Clinton campaign defends Libya comment in face of RNC attacks

Raleigh, North Carolina (CNN)Hillary Clinton's campaign pushed back Tuesday against Republican claims that a statement she made Monday disparages the four lives lost during the 2012 terrorist attack in Benghazi, Libya.

Clinton, in explaining her view of foreign intervention at a Monday night town hall, argued no Americans were killed in the the 2011 NATO intervention of Libya.
Clinton was pressed by MSNBC host Chris Matthews about why she has supported a host of military interventions into the Middle East throughout her career. Clinton argued the war in Iraq, which Clinton supported but now regrets, is different than the air campaign used to oust dictator Muammar Qaddafi.
"Libya was a different kind of calculation. And we didn't lose a single person. We didn't have a problem in supporting our European and Arab allies in working with NATO," Clinton said.
    "Now is Libya perfect? It isn't," she added. "But did they have two elections that were free and fair where they voted for moderates. Yes, they did."
    Clinton also explained Libya by arguing the U.S. "provided our unique abilities" while NATO ran most of the air missions.
    "They were really very much involved in helping to, you know, cordon off Libya and eventually defeating Ghadaffi and his forces," Clinton said.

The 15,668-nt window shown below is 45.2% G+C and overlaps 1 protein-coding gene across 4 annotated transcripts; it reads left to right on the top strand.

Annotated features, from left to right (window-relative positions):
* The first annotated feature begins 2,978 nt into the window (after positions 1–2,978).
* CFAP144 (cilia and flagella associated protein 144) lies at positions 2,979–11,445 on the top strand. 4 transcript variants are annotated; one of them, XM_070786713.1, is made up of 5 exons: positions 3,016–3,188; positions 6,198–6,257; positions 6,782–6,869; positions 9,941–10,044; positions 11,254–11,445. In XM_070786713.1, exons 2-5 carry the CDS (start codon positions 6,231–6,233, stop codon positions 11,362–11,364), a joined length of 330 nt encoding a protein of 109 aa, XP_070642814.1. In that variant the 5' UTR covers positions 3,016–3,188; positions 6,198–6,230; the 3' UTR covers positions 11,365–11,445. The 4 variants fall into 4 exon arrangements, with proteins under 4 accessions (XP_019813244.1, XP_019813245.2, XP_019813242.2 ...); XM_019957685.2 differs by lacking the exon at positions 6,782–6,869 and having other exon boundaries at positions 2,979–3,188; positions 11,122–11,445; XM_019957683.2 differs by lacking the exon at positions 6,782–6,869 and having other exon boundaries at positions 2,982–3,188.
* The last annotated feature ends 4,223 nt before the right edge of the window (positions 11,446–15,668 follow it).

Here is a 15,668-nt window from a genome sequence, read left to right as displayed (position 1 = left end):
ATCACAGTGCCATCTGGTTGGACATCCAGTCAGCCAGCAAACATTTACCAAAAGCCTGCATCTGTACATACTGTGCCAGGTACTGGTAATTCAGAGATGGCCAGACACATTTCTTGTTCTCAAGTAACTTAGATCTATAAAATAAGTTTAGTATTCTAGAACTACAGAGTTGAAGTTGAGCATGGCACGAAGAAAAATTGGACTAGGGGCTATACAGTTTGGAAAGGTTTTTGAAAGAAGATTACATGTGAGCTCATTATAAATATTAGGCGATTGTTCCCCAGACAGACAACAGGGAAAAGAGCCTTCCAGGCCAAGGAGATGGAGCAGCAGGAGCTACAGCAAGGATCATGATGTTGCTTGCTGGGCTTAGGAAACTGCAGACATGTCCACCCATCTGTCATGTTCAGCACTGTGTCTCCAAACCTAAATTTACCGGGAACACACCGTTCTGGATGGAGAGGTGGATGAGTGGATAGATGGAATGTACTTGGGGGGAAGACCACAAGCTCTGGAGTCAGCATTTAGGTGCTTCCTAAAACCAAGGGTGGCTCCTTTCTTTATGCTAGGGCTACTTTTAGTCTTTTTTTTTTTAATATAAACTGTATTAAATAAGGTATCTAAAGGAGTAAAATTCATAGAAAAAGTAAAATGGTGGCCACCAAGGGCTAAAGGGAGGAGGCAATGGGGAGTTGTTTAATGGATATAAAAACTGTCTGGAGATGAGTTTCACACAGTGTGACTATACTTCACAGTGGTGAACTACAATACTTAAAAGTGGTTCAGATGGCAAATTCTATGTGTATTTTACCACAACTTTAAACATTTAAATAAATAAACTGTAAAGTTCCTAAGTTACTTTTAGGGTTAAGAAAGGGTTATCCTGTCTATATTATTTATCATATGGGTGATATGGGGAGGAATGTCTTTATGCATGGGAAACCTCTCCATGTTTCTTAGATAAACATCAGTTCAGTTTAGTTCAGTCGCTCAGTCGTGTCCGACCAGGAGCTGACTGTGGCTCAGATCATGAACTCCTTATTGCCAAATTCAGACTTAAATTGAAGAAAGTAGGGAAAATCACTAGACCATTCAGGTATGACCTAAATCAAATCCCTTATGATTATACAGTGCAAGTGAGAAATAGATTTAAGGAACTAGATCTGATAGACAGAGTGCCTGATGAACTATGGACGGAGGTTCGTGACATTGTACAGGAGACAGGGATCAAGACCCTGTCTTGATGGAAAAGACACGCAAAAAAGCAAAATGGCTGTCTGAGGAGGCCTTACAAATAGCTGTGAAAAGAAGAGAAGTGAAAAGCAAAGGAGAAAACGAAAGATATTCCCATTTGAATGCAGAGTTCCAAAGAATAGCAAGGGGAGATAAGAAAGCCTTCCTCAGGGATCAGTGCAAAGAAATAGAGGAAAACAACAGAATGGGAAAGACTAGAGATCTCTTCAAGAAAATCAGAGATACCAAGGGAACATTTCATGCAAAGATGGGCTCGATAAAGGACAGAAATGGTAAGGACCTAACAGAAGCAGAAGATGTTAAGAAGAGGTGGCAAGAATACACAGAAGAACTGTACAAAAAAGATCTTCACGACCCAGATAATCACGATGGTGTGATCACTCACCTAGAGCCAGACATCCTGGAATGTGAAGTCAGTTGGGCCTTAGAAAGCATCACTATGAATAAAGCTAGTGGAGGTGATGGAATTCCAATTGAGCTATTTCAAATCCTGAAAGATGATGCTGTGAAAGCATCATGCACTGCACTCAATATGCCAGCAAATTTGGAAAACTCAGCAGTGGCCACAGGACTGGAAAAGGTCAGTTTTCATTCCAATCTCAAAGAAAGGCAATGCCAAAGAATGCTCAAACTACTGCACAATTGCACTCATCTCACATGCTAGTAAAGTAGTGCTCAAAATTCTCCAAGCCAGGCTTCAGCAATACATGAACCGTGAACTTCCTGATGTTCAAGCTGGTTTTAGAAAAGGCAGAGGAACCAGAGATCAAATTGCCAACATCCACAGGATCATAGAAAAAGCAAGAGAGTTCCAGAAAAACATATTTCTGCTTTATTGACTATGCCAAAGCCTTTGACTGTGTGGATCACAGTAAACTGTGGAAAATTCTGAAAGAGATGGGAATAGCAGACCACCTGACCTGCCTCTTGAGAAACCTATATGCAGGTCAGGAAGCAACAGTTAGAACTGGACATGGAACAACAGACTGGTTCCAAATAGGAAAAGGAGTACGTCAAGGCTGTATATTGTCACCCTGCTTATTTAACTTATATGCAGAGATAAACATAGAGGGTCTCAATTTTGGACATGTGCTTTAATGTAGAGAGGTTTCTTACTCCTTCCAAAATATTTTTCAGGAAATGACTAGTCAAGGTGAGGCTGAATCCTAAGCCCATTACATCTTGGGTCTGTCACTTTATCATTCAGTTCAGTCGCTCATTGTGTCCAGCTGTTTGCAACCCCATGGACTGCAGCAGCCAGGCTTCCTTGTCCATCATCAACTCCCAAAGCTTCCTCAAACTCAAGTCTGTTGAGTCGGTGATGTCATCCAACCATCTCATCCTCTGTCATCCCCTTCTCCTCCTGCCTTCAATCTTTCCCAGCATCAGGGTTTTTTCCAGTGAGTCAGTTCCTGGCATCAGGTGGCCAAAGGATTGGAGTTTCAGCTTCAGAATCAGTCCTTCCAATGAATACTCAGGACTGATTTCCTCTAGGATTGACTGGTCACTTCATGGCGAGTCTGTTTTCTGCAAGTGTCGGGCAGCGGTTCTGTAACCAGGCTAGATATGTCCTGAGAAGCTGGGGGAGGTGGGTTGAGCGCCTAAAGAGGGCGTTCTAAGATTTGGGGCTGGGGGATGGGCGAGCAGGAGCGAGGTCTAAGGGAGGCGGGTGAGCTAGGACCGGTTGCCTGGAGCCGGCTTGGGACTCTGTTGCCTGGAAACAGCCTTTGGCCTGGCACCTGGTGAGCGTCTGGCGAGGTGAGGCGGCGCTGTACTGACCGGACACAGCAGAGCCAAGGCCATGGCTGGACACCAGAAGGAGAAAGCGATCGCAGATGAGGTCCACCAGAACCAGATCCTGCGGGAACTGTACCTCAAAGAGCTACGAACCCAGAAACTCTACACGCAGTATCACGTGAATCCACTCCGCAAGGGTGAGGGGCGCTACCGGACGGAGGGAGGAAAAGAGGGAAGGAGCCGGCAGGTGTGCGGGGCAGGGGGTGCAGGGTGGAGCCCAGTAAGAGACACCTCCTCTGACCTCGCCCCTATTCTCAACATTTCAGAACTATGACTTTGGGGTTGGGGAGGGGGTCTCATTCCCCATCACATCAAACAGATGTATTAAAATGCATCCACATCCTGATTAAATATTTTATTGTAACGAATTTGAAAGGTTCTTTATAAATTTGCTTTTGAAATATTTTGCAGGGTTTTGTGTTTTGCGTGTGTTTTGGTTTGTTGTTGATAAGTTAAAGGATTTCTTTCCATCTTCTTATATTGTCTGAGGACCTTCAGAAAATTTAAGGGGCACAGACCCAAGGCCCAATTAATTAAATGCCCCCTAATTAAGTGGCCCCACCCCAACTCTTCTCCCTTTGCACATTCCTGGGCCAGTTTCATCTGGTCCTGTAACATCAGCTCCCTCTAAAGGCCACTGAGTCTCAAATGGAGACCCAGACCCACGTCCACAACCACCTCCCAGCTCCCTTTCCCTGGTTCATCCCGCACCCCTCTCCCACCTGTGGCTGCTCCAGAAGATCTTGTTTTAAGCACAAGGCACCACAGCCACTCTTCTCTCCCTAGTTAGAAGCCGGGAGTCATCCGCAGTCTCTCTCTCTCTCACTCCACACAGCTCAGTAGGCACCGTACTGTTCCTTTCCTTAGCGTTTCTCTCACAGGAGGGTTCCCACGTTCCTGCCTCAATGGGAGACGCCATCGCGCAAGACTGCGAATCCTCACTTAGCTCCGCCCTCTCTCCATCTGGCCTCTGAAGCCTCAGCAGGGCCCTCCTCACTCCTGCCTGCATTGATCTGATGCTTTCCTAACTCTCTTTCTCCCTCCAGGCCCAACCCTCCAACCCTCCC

Clinton's campaign argues that the former secretary of state was clearly referring to the military intervention into Libya.
    "It's perfectly clear from her full comments that Hillary Clinton was saying not a single American life was lost during the Libyan intervention. We heeded the calls of our allies, our partners in the region, and the Libyan people and helped topple a murderous dictator who was prepared to massacre his own citizens, all without putting American boots on the ground," said Jesse Lehrich, a Clinton campaign spokesman.
    But Republicans jumped on her comment as a means of reviving their criticism of her role in the attack that killed four Americans in Benghazi.
    The Republican National Committee tweeted out a video of the comment on Monday.
    Clinton aides argue that the former secretary of state was referring exclusively to the U.S.-backed ouster in 2011. That mission saw no U.S. lives lost.
    "As she's said before, with regard to the later attack in Benghazi, the tragic loss of her colleagues who were working so hard to help the Libyan people is something that constantly weighs on her," Lehrich said.
    But the line gives Republicans yet another way to disparage Clinton's handling of Benghazi, a terrorist attack that has been an albatross hanging around Clinton's neck since 2012. Four Americans died during the attack, including U.S. Ambassador Chris Stevens.
    Clinton has testified three times before Congress about the 2012 terrorist attack, most recently in an 11-hour session before the House's Select Committee on Benghazi in October 2015. The testimony was widely seen as a success for Clinton as she rebuffed hostile questioning.
    Throughout 2014, Clinton was asked about her tenure at the State Department and her biggest regret.
    "My biggest regret is what happened in Benghazi," Clinton said in January 2014. "It was a terrible tragedy losing four Americans, two diplomats and now it is public so I can say two CIA operatives."